Little women, big entertainment.

Louisa May Alcott’s classic 1868 novel Little Women has been adapted into film multiple times–by most counts, fourteen in all–and some of these versions are not readily available for today’s audiences (notably, the two silent versions from 1917 and 1918).  Of all of them, perhaps the three best-known (and most beloved) are the ones from 1933, 1949, and 1994.  Most critics consider the earlier of these three to be the best both in terms of acting and as being most faithful to Alcott’s work, but in my mind, all three have just as many strengths as weaknesses (and as we all know, with any literary adaptation there are going to be disappointed fans who bemoan missing scenes or characters from the movie version, but as I remind myself every time I watch Gone With the Wind, you can’t include everything, or every adaptation would be at least seven hours long).

I recently sat down and watched all three of these versions back to back (an enjoyable afternoon!) and started wondering what makes these films so delightful–and sometimes so difficult–to watch …

The 1933 version:

Pros: Katharine Hepburn seriously makes the best Jo of them all, despite her age and the occasional tendency to overact in her scenes (in a notorious practical joke, after one particular scene, the film crew lowered a ham onto the stage in honor of such histrionics). Still, her “hamming” fits this utterly dramatic, chest-clenching, brow-beating character to a tee. Hepburn’s portrayal of the character most completely invokes the spirit of the novel’s Jo, painting her a much more free-spirited, self-reliant individual than her cinematic counterparts. Plus, Hepburn herself never looked more luminous on screen than in this film. Just watch the scene where Jo tells Marmee that she needs to leave town after rejecting Laurie’s proposal. Her initial perch on the windowsill as she stares, lost in thought, at the distant moon, a faint sheen of tears in her eyes as she speaks to her mother … or the scene where she befriends Paul Lukas’ Professor Baer, listening raptly as he translates the German song “Nur wer die Sehnsucht kennt”all perfection.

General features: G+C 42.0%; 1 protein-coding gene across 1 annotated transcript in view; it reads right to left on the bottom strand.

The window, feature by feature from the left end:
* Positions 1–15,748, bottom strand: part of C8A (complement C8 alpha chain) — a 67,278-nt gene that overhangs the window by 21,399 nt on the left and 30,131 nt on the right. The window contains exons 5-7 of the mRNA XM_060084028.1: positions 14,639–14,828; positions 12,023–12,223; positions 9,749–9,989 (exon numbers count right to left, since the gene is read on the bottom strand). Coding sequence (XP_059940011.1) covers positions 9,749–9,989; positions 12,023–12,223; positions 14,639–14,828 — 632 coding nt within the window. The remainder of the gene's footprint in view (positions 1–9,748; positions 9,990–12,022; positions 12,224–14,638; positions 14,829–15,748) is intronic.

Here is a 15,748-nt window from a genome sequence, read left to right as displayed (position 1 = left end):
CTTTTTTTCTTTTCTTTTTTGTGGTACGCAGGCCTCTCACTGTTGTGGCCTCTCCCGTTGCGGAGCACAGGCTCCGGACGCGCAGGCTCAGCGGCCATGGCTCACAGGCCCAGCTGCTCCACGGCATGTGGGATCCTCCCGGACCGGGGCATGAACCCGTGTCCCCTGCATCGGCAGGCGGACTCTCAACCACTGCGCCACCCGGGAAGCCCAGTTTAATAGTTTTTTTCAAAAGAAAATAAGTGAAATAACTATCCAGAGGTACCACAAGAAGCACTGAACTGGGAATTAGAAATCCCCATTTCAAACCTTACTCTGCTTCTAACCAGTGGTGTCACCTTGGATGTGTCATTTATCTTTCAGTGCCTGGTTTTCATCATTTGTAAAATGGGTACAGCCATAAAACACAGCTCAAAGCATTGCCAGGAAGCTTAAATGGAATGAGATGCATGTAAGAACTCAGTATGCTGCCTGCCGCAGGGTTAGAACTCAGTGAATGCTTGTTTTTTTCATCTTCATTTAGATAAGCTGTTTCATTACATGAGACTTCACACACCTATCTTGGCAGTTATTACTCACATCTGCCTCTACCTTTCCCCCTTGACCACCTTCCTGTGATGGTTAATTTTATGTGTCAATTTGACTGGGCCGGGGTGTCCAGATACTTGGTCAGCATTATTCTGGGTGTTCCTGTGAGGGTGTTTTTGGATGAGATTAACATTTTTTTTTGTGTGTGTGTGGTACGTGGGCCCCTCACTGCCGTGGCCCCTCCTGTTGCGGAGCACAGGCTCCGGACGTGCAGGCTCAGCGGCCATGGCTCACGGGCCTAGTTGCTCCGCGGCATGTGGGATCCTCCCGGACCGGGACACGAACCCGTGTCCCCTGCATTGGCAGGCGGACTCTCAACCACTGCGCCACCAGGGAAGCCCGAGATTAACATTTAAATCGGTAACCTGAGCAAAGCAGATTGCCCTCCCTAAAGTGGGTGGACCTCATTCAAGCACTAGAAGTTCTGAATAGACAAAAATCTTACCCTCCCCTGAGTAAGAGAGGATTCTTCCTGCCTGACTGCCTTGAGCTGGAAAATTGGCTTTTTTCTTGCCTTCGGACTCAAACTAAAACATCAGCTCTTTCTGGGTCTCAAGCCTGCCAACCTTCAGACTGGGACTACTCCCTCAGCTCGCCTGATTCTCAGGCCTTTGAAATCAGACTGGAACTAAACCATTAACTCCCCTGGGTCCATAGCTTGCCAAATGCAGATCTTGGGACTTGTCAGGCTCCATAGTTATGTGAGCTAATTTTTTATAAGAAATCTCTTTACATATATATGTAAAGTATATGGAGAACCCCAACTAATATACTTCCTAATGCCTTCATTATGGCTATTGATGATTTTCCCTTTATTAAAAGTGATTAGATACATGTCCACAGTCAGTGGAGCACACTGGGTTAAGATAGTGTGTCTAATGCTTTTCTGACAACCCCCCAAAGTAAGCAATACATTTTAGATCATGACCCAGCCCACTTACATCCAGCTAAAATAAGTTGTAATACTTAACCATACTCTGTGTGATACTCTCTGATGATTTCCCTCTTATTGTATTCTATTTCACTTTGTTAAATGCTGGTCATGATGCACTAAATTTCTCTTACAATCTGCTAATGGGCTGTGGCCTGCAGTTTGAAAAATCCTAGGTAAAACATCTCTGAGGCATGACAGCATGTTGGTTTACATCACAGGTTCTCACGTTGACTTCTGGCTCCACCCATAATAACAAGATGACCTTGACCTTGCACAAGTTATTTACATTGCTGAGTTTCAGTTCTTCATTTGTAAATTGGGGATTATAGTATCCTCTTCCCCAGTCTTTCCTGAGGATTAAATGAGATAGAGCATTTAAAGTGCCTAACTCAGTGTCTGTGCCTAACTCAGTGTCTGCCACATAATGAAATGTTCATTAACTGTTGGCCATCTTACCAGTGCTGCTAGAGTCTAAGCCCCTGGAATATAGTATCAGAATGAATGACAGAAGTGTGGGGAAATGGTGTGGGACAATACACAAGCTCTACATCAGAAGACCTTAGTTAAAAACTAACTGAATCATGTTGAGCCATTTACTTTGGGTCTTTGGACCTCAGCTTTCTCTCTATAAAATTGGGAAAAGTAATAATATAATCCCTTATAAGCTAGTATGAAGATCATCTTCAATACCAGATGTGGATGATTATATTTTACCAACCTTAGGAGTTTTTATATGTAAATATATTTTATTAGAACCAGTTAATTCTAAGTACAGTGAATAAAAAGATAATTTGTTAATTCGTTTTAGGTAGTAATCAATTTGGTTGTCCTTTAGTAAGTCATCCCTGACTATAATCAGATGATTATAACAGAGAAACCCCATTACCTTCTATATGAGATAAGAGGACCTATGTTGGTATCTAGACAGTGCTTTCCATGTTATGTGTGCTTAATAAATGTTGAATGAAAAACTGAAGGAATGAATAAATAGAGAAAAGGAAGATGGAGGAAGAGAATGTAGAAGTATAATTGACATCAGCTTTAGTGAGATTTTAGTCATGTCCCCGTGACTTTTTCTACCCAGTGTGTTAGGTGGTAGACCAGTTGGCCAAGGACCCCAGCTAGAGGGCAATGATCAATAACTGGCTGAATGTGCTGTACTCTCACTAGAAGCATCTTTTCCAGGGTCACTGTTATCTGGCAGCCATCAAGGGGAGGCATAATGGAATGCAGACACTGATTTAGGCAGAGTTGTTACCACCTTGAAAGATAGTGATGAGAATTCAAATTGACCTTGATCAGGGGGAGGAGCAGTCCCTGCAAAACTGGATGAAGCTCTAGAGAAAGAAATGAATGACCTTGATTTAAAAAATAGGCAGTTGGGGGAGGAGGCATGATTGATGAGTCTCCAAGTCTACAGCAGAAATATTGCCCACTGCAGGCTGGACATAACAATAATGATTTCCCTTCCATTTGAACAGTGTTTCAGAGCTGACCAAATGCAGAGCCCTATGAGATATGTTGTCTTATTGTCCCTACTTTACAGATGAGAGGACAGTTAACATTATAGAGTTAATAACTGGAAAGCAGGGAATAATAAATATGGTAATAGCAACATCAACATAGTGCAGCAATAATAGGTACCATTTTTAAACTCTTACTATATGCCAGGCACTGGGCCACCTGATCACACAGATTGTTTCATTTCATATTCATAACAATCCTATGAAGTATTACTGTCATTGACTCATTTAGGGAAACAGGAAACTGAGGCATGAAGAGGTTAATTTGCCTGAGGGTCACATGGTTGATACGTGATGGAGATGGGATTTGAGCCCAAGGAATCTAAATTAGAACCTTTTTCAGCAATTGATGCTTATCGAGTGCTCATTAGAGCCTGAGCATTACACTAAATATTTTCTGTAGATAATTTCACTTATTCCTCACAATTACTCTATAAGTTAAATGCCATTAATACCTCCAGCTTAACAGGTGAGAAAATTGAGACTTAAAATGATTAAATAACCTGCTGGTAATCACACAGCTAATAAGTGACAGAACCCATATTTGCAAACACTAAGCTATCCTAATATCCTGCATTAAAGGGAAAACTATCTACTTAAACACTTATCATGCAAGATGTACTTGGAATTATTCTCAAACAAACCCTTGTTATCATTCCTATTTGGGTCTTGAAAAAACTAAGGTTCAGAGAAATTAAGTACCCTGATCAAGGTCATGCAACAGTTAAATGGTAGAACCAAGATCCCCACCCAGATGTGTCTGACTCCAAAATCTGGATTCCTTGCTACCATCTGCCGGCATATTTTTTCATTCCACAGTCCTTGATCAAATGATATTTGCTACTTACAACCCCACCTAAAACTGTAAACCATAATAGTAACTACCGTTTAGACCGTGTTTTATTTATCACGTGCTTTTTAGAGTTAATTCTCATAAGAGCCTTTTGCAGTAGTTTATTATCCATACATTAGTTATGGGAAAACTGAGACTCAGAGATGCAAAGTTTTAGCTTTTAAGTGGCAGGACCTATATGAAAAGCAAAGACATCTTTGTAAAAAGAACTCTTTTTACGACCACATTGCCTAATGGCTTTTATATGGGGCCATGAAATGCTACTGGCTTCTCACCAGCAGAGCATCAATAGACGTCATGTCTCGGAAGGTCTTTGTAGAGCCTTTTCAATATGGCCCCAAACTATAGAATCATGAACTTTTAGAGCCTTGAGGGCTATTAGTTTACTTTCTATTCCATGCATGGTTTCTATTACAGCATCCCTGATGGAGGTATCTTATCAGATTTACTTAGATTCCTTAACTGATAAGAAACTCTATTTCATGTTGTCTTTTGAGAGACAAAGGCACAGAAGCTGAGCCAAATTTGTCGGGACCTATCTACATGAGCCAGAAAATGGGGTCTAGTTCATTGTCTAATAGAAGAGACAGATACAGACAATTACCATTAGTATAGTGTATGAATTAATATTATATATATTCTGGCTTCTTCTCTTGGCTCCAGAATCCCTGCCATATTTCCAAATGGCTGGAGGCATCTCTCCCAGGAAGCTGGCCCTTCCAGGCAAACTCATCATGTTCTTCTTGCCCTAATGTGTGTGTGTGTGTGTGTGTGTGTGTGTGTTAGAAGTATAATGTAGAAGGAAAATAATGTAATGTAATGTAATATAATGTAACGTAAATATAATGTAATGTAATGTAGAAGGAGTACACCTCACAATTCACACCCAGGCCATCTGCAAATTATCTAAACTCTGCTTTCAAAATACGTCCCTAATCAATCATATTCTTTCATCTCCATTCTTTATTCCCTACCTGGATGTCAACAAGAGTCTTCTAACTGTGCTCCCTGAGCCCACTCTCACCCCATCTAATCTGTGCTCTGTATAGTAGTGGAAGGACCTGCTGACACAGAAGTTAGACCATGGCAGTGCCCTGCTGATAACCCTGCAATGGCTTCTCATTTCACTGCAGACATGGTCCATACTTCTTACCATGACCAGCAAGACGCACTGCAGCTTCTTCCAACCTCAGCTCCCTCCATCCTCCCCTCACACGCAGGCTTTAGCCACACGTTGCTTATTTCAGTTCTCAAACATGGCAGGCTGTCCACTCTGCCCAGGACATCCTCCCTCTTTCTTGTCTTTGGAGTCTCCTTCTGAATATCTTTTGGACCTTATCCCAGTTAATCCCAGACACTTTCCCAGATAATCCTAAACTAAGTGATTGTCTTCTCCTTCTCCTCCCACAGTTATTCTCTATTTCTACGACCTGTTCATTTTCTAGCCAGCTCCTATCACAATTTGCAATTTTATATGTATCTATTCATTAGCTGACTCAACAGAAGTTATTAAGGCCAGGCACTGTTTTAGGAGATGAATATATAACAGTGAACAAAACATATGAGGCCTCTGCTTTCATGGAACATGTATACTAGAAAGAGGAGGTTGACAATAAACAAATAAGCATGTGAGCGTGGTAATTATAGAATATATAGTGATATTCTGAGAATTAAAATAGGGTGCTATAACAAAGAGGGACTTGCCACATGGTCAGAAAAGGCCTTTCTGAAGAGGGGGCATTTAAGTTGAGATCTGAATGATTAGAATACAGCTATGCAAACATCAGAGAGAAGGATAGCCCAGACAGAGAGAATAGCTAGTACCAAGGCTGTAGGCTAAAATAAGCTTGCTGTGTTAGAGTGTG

"Roderigo! Roderigo! Save me! Ohh!"

Cons: The movie covers the entire course of the novel, in which the sisters age at least five years from beginning to end (I don’t recall exactly how many years pass), yet there is little effort to convey the aging of the actresses as the characters mature. In fact, the actresses portraying the sisters are almost unforgivably older-looking than their characters. Perhaps most egregiously, twenty-three-year old Joan Bennett, who plays the youngest sister, Amy (who ostensibly begins the film as a preteen), is obviously pregnant in some of her scenes, despite the best efforts of the wardrobe department to hide her condition. Indeed, the one concession to aging in the film seems to be Laurie’s somewhat pathetic little mustache at the end of the movie!